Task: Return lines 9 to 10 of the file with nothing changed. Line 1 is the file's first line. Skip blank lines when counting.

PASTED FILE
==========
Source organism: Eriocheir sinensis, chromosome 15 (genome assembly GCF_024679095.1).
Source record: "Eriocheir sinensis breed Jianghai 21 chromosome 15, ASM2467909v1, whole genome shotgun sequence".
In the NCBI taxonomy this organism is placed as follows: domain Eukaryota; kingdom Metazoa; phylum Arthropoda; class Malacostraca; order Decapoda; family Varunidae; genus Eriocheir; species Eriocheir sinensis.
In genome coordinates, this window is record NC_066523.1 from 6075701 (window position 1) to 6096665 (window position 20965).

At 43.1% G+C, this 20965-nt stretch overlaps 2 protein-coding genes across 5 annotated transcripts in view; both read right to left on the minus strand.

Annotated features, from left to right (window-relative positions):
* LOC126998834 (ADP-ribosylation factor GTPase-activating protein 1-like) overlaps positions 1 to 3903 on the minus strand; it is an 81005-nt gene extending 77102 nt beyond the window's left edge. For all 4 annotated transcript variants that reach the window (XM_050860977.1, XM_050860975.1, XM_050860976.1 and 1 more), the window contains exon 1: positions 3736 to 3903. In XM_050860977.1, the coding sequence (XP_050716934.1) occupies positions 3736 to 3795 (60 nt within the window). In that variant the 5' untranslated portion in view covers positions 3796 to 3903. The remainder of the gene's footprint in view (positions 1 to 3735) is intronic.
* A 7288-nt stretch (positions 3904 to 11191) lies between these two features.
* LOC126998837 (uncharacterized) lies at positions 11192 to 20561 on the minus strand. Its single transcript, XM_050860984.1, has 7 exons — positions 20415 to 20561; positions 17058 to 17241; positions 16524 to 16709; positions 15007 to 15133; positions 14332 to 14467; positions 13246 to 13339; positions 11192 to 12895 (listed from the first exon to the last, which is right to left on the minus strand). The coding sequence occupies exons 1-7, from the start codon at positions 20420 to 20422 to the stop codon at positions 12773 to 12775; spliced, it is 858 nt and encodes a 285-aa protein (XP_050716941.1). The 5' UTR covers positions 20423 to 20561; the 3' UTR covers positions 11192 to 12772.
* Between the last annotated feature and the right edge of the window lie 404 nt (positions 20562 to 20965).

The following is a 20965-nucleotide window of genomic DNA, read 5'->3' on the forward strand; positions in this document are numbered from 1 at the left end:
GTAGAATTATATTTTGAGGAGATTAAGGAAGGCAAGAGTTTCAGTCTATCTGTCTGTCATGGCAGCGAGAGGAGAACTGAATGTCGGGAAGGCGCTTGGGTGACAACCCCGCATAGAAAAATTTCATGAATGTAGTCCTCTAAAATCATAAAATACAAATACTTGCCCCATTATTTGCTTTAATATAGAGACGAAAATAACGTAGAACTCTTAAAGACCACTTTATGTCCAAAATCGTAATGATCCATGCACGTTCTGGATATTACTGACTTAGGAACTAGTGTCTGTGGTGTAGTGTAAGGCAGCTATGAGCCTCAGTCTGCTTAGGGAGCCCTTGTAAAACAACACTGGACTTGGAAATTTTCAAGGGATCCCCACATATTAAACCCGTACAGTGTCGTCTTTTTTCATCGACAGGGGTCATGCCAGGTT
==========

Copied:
* LOC126998837 (uncharacterized) lies at positions 11192 to 20561 on the minus strand. Its single transcript, XM_050860984.1, has 7 exons — positions 20415 to 20561; positions 17058 to 17241; positions 16524 to 16709; positions 15007 to 15133; positions 14332 to 14467; positions 13246 to 13339; positions 11192 to 12895 (listed from the first exon to the last, which is right to left on the minus strand). The coding sequence occupies exons 1-7, from the start codon at positions 20420 to 20422 to the stop codon at positions 12773 to 12775; spliced, it is 858 nt and encodes a 285-aa protein (XP_050716941.1). The 5' UTR covers positions 20423 to 20561; the 3' UTR covers positions 11192 to 12772.
* Between the last annotated feature and the right edge of the window lie 404 nt (positions 20562 to 20965).